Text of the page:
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Misconduct verdict stands for Japanese stem-cell researcher

Posted on behalf of David Cyranoski.

The RIKEN institute today confirmed reports out yesterday that it would turn down Haruko Obokata’s request for a re-examination of her case, and advised her to retract two Nature papers she published in January.

In the Nature papers she co-authored, Obokata, a researcher at the RIKEN Center for Developmental Biology in Kobe, presented a new method to reprogram cells to an embryonic state, which the authors called stimulus-triggered acquisition of pluripotency (STAP) (see ‘Acid bath offers easy path to stem cells‘). The papers awed other stem-cell researchers, but several problems in the data supporting the STAP phenomenon cropped up. (Note: Nature’s news and comment team is editorially independent of its research editorial team.) Based on two of those problems, a RIKEN investigative committee found Obokata guilty of scientific misconduct on 1 April.

Obokata fought back, and at a tearful press conference on 8 April announced she would appeal the judgment (see ‘Biologist defiant over stem-cell method‘).

On 7 May, the committee delivered a report detailing why they believed Obokata’s appeal should be denied. The 21-page document, available on RIKEN’s homepage (PDF, in Japanese), is a point-by-point rejections of Obokata’s defense. For example, the committee had previously deemed an image of an electrophoresis gel that had been made by combining different gel lanes as scientific misconduct. Obokata defended herself by saying that she did not intend to deceive in creating the image. But the committee obtained a review letter, from when an earlier version of the paper had been rejected by Science, that warned Obokata that such composite images need to be clearly marked. The committee concluded that Obokata had acted knowingly in making the composite image.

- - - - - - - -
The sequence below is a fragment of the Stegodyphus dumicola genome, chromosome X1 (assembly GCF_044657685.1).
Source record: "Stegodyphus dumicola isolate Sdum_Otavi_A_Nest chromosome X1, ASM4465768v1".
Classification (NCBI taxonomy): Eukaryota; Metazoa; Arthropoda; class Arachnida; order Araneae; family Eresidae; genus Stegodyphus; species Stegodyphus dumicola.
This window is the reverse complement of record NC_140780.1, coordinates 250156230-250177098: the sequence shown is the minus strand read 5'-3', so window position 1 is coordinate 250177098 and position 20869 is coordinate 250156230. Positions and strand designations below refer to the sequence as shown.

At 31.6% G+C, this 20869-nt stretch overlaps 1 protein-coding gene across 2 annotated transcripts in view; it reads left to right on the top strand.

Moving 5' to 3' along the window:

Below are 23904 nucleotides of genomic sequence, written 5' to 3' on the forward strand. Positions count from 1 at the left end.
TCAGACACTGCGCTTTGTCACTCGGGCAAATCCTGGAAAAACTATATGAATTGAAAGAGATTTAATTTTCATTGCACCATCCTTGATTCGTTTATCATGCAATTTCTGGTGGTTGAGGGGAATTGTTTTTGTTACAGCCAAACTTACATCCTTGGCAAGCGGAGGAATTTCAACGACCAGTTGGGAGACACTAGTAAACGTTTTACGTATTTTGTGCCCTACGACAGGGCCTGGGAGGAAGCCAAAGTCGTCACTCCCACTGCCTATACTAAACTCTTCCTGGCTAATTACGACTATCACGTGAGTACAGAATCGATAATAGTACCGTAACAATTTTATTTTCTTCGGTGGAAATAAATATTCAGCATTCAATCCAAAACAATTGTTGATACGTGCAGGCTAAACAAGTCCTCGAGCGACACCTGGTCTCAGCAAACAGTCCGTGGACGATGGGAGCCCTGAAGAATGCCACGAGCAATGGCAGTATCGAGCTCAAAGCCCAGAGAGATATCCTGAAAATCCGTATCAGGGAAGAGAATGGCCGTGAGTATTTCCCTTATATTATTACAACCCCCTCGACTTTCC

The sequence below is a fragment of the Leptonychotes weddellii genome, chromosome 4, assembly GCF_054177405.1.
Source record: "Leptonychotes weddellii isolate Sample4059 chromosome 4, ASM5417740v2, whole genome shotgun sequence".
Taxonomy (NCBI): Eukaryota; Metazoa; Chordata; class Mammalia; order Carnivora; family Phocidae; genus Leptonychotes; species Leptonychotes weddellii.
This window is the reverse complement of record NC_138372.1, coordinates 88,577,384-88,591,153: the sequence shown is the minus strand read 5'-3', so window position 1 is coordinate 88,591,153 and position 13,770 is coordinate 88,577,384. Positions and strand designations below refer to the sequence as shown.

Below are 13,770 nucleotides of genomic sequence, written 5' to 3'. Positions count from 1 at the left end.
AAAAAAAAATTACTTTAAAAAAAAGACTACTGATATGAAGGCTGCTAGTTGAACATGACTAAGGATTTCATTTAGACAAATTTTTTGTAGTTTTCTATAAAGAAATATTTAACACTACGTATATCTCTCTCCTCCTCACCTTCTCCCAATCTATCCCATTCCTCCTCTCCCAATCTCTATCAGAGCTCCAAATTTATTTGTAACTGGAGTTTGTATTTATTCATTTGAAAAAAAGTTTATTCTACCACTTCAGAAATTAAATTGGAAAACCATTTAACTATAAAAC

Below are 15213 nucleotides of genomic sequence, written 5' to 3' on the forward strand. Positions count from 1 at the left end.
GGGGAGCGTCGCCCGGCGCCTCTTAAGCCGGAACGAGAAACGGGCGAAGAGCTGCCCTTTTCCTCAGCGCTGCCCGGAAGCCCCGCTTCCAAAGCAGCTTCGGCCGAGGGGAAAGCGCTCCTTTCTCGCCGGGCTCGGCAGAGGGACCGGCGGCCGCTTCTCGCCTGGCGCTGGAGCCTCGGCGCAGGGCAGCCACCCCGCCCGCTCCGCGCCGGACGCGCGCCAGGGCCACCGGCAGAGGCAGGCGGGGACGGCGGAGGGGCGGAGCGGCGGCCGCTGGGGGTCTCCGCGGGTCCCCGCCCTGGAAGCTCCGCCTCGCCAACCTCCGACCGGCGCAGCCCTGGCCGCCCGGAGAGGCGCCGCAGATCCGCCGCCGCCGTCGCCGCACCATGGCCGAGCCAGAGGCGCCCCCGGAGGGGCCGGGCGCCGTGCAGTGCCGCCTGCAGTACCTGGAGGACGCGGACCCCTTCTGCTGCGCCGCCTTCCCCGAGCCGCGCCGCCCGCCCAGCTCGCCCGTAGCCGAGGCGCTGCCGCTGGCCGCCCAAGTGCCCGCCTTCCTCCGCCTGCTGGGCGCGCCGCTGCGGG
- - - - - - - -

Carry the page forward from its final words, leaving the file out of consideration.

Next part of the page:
Today RIKEN officially endorsed this judgment. In a statement, RIKEN president Ryoji Noyori said the institute today notified Obokata and advised her to retract the STAP papers. Noyori says that the allegations of problems in the papers of the committee members would not affect the decision. “The investigation has been carried out properly,” he wrote.

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